Fritillaria Meleagris – The Snake’s Head Fritillary

A couple of weeks ago, after months of squelch, The Priory meadow was dry enough to support the weight of the Etesia ride-on mower … as well as my added bulk sitting on top.  Had I tried to use it before the ground was firm, the Etesia would have carved up the grass like a Panzer on fondant.

And so, one sunny morning, I drove the circuitous route out of the garden, through two gates, along the west pond and out to an acre of ankle-deep grass.

Meadow paths

Each spring, I recut a network of pathways and mow them weekly until all of the meadow is shorn in autumn.  The paths are very visible after the meadow is cut in September (above): bright green bands curving to select rendezvous but after a spring surge of grass, they are mostly invisible.  Nevermind, I know by now where the paths should run; where to steer, where to avoid.

Common spotted orchid

The distinctive foliage of the common spotted orchid

I keep to the same layout year after year because I’m a creature of habit … and to avoid flowering bulbs.  I still have a little leeway however, a little discretion to swerve around something special, something I want to encourage.  Like an orchid.  Or a wagtail.

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A very good mower indeed – the Etesia Hydro 80

In November 2009, I planted 600 Fritillaria meleagris bulbs on the meadow as well as daffodils and Camassia.  The Camassia quamash has flourished, the daffodils less so.

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It is the fritillaries that have really prospered in this their favoured habitat: wet meadow.  Wildflower meadows are far rarer than they were a hundred years ago, of course – wet ones are even rarer.  It seemed obvious to try to develop one at The Priory, on what had been a large expanse of mostly wildlife-devoid rough mown grass.

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The snake’s head fritillary is my favourite flower but I can’t explain why.  Any more than I can explain why four is my favourite number and green my favourite colour.  It just is.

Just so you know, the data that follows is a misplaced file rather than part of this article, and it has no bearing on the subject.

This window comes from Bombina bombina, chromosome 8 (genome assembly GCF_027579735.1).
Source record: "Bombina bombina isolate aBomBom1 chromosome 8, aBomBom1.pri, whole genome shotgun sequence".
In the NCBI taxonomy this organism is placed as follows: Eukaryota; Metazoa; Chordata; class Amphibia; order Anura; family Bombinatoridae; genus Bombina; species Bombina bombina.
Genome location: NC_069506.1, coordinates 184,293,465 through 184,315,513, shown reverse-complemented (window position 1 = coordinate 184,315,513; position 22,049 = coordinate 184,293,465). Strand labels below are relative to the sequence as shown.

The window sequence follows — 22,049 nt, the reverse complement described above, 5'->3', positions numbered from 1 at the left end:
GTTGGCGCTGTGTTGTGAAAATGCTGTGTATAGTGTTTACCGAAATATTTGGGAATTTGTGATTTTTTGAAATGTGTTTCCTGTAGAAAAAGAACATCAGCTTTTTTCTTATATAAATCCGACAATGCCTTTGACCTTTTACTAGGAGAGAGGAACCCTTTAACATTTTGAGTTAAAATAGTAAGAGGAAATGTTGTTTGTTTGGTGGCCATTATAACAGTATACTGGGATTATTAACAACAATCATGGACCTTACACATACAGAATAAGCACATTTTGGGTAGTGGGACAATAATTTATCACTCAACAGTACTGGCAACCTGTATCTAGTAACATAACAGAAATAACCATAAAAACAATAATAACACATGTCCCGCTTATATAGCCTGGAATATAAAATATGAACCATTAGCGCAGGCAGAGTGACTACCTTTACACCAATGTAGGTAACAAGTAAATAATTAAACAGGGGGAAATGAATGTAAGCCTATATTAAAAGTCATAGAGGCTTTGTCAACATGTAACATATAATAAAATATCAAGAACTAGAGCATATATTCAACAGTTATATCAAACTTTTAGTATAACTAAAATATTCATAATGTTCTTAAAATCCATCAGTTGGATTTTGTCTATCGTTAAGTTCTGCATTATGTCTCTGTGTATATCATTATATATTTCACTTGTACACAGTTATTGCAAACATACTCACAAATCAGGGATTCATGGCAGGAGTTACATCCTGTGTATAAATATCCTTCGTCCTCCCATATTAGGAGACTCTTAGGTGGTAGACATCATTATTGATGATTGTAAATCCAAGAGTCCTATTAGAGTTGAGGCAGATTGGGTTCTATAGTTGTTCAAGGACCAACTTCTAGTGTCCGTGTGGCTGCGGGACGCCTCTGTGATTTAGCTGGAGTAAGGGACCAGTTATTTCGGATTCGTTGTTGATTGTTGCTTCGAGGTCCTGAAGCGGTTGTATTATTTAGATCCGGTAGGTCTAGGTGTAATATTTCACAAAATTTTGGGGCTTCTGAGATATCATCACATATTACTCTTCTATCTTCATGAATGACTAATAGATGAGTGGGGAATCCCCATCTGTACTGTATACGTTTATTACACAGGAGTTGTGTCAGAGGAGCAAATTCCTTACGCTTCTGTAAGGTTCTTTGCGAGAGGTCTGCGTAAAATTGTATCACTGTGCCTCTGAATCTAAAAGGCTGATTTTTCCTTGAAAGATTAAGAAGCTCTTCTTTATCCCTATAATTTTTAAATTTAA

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This has been a good year for snake’s heads – better than last – but if there are colonies of several dozen, I still haven’t quite the number, quite the spectacle I expected when I slipped the bulbs into spade slits all those years ago.

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Vita Sackville-West called the fritillary, “a sinister little flower, in the mournful colour of decay.”  But then Vita Sackville-West was so very wrong.  Mournful isn’t a word that springs into my head when I see these beautiful, delicately patterned bells quivering in an April breeze, pulling in passing bumble bees; with an occasional and very lovely white, green-lined companion.  Sinister, Ms Sackville-West?  Don’t talk nonsense.

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There is some debate, some muttering, as to whether Fritillaria meleagris is a true UK native … or a cultivated plant which slyly cast its seed over a garden wall.  But as it’s recorded as growing wild in C17th England, it is as native to me as incomers such as stinging nettle and ground elder.  And of the three, I know which one I want.

Fritillary seed

In June, I profligately scatter my seed

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so that, one day, there might be as many nodding, sinister plants as I could wish for.  Can you tell that Vita’s comment really irks me?

Three years ago, I wrote: “The snake’s head fritillaries have been pretty good. Not fall-over-fantastic but then I’m resigned to it taking years, decades even, for them to fully colonise the meadow.”

Meadow mown paths

I’ve now re-cut the paths for another year

Why then, knowing that, do I always hope that the display will be marvellously better than the year before?  Silly optimism?

Perhaps, but better a silly optimist than a silly pessimist.

Grass Cutting – Again

(I’ve written about cutting the two meadows before but as it is such a big part of my working life at this time of year you might forgive me for revisiting the subject).

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Cutting the Priory meadow is a job that looms large from late-summer onwards.  Cut it too soon and I lose late flowers and attractive long grass; cut it too late and I risk autumn rain turning the ground to mush; and too sodden for mighty machinery.